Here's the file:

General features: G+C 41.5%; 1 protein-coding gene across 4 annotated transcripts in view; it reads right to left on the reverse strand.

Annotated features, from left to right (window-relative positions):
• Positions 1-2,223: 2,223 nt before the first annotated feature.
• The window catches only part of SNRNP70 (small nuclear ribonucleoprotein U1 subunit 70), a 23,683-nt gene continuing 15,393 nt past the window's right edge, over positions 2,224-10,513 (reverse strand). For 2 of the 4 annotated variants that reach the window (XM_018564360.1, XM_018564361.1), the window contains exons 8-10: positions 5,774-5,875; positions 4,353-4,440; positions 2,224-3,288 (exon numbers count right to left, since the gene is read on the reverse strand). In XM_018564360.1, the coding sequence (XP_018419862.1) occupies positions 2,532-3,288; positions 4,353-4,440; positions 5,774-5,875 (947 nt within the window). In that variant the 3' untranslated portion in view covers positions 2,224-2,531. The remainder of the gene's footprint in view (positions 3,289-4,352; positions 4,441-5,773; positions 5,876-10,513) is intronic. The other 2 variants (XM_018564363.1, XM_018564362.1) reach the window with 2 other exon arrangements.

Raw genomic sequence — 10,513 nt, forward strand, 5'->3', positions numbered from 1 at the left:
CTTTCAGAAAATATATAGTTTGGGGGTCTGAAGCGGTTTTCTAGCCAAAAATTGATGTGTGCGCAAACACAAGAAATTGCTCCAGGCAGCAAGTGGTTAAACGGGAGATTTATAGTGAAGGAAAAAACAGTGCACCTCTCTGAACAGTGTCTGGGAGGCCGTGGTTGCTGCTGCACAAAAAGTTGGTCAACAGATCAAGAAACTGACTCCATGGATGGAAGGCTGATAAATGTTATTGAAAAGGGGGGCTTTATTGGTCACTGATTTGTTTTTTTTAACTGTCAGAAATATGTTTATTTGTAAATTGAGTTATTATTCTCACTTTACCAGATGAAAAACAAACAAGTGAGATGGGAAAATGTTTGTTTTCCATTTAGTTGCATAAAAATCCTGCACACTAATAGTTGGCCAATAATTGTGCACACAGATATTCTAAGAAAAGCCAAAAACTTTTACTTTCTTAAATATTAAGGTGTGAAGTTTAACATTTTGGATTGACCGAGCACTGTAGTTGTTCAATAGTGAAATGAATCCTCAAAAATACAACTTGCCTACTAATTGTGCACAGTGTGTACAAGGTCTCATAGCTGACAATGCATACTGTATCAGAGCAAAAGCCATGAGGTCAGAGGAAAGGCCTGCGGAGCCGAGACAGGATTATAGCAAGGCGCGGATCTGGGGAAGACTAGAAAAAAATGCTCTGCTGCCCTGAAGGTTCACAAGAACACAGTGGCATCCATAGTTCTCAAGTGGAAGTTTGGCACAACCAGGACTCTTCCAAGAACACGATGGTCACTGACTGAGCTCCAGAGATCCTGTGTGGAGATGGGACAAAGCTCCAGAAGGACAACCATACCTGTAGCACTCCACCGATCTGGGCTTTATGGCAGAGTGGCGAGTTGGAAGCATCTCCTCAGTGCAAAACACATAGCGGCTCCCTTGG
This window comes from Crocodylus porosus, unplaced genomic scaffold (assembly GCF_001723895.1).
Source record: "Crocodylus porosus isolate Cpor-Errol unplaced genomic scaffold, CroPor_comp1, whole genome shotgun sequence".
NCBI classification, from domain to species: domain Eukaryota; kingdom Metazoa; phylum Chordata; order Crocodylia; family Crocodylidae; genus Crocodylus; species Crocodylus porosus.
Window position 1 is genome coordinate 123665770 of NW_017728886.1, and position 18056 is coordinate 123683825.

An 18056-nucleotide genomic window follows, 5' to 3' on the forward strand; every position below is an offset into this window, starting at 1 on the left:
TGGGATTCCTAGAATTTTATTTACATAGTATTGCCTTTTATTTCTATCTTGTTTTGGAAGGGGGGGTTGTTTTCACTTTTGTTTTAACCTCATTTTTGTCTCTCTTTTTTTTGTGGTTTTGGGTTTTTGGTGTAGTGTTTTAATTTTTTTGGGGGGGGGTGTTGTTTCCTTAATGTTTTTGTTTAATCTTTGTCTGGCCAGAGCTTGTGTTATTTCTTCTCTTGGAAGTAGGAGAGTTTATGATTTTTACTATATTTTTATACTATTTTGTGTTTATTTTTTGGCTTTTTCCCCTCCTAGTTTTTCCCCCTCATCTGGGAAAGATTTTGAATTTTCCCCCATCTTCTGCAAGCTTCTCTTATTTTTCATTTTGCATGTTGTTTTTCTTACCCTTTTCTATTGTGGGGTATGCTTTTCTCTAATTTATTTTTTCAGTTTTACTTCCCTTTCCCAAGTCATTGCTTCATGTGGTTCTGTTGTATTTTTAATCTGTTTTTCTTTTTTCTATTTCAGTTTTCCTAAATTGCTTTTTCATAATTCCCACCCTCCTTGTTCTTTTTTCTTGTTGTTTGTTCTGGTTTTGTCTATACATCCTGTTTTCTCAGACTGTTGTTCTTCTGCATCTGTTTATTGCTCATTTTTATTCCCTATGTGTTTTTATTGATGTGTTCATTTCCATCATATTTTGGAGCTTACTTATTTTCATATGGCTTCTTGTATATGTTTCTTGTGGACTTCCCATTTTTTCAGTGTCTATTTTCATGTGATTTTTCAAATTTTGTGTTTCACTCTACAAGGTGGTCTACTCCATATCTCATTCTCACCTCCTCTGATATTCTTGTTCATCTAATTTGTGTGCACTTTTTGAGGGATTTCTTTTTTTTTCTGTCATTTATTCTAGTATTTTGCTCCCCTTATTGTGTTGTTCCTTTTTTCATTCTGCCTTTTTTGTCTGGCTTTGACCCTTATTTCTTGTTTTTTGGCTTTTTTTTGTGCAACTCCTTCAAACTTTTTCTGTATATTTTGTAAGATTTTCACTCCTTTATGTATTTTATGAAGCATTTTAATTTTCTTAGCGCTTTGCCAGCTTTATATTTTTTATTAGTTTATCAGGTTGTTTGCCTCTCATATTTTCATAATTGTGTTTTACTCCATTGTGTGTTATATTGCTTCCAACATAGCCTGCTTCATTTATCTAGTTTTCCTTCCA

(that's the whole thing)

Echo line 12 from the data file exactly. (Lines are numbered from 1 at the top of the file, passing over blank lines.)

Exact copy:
TGGGATTCCTAGAATTTTATTTACATAGTATTGCCTTTTATTTCTATCTTGTTTTGGAAGGGGGGGTTGTTTTCACTTTTGTTTTAACCTCATTTTTGTCTCTCTTTTTTTTGTGGTTTTGGGTTTTTGGTGTAGTGTTTTAATTTTTTTGGGGGGGGGTGTTGTTTCCTTAATGTTTTTGTTTAATCTTTGTCTGGCCAGAGCTTGTGTTATTTCTTCTCTTGGAAGTAGGAGAGTTTATGATTTTTACTATATTTTTATACTATTTTGTGTTTATTTTTTGGCTTTTTCCCCTCCTAGTTTTTCCCCCTCATCTGGGAAAGATTTTGAATTTTCCCCCATCTTCTGCAAGCTTCTCTTATTTTTCATTTTGCATGTTGTTTTTCTTACCCTTTTCTATTGTGGGGTATGCTTTTCTCTAATTTATTTTTTCAGTTTTACTTCCCTTTCCCAAGTCATTGCTTCATGTGGTTCTGTTGTATTTTTAATCTGTTTTTCTTTTTTCTATTTCAGTTTTCCTAAATTGCTTTTTCATAATTCCCACCCTCCTTGTTCTTTTTTCTTGTTGTTTGTTCTGGTTTTGTCTATACATCCTGTTTTCTCAGACTGTTGTTCTTCTGCATCTGTTTATTGCTCATTTTTATTCCCTATGTGTTTTTATTGATGTGTTCATTTCCATCATATTTTGGAGCTTACTTATTTTCATATGGCTTCTTGTATATGTTTCTTGTGGACTTCCCATTTTTTCAGTGTCTATTTTCATGTGATTTTTCAAATTTTGTGTTTCACTCTACAAGGTGGTCTACTCCATATCTCATTCTCACCTCCTCTGATATTCTTGTTCATCTAATTTGTGTGCACTTTTTGAGGGATTTCTTTTTTTTTCTGTCATTTATTCTAGTATTTTGCTCCCCTTATTGTGTTGTTCCTTTTTTCATTCTGCCTTTTTTGTCTGGCTTTGACCCTTATTTCTTGTTTTTTGGCTTTTTTTTGTGCAACTCCTTCAAACTTTTTCTGTATATTTTGTAAGATTTTCACTCCTTTATGTATTTTATGAAGCATTTTAATTTTCTTAGCGCTTTGCCAGCTTTATATTTTTTATTAGTTTATCAGGTTGTTTGCCTCTCATATTTTCATAATTGTGTTTTACTCCATTGTGTGTTATATTGCTTCCAACATAGCCTGCTTCATTTATCTAGTTTTCCTTCCA